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Trends in national surveillance for rabies among bats in the United States (1993-2000).
J Am Vet Med Assoc. 2003 Mar 01; 222(5):633-9.JA

Abstract

OBJECTIVE

To describe surveillance trends and epidemiologic features of rabies in bats in the United States, focusing on 3 bat species primarily associated with variants of the rabies virus that affect humans.

DESIGN

Retrospective study.

ANIMALS

31,380 bats.

PROCEDURE

Data on rabies for bats identified to species and reported by state laboratories from 1993 to 2000 were analyzed, focusing on silver-haired, eastern pipistrelle, and Brazilian free-tailed bats. Categoric variables were derived from other provided information.

RESULTS

Data were reported from 37 states during the study interval; complete species-specific data were not reported by any state for the entire interval. Bats primarily associated with rabies virus variants affecting humans were more likely to yield positive test results for rabies (22.7%), compared with all other bats (5.5%) in most seasons and from most regions of the United States. However, certain other bat species had higher percentages of positive results. Risk of positive results was highest in the fall and highest among bats originating in the southwestern United States.

CONCLUSIONS AND CLINICAL RELEVANCE

Increased risk of rabies among certain groups of bat species was consistently found across seasons and most geographic regions of the United States. Results were in general agreement with those of previous studies conducted within smaller geographic regions. There are ongoing efforts to improve surveillance of rabies in bats, although surveillance is incomplete in some regions.

Authors+Show Affiliations

Rollins School of Public Health, Emory University, Atlanta, GA 30322, USA.No affiliation info availableNo affiliation info available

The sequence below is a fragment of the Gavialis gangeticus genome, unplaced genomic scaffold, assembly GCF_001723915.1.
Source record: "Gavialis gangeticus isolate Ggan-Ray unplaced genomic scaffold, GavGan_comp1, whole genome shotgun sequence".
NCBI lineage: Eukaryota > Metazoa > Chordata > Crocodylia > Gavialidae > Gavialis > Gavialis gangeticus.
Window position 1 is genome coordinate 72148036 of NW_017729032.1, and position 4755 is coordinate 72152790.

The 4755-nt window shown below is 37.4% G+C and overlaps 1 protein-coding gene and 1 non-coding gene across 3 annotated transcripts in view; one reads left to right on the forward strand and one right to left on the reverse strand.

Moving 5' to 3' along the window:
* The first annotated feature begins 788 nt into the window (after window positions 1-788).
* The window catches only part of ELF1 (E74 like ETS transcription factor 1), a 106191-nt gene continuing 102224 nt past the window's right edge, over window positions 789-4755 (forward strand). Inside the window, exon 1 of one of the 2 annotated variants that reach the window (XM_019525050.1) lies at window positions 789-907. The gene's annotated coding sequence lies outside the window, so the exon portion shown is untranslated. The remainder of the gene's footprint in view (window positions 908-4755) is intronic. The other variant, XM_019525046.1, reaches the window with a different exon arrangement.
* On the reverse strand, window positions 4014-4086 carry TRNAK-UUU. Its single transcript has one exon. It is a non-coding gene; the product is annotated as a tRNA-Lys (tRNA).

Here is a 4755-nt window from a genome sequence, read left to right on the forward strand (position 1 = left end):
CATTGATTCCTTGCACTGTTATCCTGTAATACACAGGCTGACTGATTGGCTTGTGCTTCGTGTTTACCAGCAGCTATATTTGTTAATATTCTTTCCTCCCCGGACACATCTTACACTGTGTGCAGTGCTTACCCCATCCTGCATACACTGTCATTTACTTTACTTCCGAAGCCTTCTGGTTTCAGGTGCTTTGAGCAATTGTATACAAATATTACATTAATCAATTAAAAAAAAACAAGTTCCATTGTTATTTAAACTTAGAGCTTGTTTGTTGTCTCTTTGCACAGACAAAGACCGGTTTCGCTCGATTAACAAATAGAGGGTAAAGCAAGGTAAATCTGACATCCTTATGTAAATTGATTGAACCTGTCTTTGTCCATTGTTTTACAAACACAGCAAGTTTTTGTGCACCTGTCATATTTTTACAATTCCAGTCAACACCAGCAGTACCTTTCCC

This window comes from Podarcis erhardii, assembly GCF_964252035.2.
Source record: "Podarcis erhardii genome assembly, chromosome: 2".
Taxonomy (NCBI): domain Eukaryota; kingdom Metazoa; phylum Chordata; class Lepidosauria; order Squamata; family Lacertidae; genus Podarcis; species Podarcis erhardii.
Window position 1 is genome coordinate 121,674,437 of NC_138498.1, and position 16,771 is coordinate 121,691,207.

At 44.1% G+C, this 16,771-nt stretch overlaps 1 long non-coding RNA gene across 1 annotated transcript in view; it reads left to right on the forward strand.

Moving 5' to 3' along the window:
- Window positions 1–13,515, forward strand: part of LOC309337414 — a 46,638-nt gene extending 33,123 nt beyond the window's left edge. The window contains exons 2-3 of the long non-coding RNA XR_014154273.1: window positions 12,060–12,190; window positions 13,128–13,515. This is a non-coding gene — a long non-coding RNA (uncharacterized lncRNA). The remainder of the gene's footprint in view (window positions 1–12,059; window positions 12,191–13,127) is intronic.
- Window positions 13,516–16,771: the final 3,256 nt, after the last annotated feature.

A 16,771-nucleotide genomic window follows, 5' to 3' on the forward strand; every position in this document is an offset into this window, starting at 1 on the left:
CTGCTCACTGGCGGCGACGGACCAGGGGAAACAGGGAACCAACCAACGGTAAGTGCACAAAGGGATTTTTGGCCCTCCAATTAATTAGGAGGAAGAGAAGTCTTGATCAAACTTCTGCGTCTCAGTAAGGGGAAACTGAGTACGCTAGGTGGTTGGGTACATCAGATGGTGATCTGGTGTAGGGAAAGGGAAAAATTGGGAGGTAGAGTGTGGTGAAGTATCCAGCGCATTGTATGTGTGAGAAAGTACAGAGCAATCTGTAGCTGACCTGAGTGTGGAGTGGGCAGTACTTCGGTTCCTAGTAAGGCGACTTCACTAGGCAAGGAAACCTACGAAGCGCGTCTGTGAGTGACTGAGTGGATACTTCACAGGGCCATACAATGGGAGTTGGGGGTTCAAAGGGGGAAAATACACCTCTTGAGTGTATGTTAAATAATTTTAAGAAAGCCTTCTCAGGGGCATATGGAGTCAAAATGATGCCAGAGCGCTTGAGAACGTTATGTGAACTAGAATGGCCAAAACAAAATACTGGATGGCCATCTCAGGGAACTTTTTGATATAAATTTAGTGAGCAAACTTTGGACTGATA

Pub Type(s)

Journal Article

Language

eng

PubMed ID

12619845

Citation

Mondul, Alison M., et al. "Trends in National Surveillance for Rabies Among Bats in the United States (1993-2000)." Journal of the American Veterinary Medical Association, vol. 222, no. 5, 2003, pp. 633-9.
Mondul AM, Krebs JW, Childs JE. Trends in national surveillance for rabies among bats in the United States (1993-2000). J Am Vet Med Assoc. 2003;222(5):633-9.
Mondul, A. M., Krebs, J. W., & Childs, J. E. (2003). Trends in national surveillance for rabies among bats in the United States (1993-2000). Journal of the American Veterinary Medical Association, 222(5), 633-9.
Mondul AM, Krebs JW, Childs JE. Trends in National Surveillance for Rabies Among Bats in the United States (1993-2000). J Am Vet Med Assoc. 2003 Mar 1;222(5):633-9. PubMed PMID: 12619845.
* Article titles in AMA citation format should be in sentence-case
TY - JOUR T1 - Trends in national surveillance for rabies among bats in the United States (1993-2000). AU - Mondul,Alison M, AU - Krebs,John W, AU - Childs,James E, PY - 2003/3/7/pubmed PY - 2003/5/14/medline PY - 2003/3/7/entrez SP - 633 EP - 9 JF - Journal of the American Veterinary Medical Association JO - J Am Vet Med Assoc VL - 222 IS - 5 N2 - OBJECTIVE: To describe surveillance trends and epidemiologic features of rabies in bats in the United States, focusing on 3 bat species primarily associated with variants of the rabies virus that affect humans. DESIGN: Retrospective study. ANIMALS: 31,380 bats. PROCEDURE: Data on rabies for bats identified to species and reported by state laboratories from 1993 to 2000 were analyzed, focusing on silver-haired, eastern pipistrelle, and Brazilian free-tailed bats. Categoric variables were derived from other provided information. RESULTS: Data were reported from 37 states during the study interval; complete species-specific data were not reported by any state for the entire interval. Bats primarily associated with rabies virus variants affecting humans were more likely to yield positive test results for rabies (22.7%), compared with all other bats (5.5%) in most seasons and from most regions of the United States. However, certain other bat species had higher percentages of positive results. Risk of positive results was highest in the fall and highest among bats originating in the southwestern United States. CONCLUSIONS AND CLINICAL RELEVANCE: Increased risk of rabies among certain groups of bat species was consistently found across seasons and most geographic regions of the United States. Results were in general agreement with those of previous studies conducted within smaller geographic regions. There are ongoing efforts to improve surveillance of rabies in bats, although surveillance is incomplete in some regions. SN - 0003-1488 UR - https://www.unboundmedicine.com/medline/citation/12619845/Trends_in_national_surveillance_for_rabies_among_bats_in_the_United_States__1993_2000__ L2 - https://avmajournals.avma.org/doi/10.2460/javma.2003.222.633?url_ver=Z39.88-2003&rfr_id=ori:rid:crossref.org&rfr_dat=cr_pub=pubmed DB - PRIME DP - Unbound Medicine ER -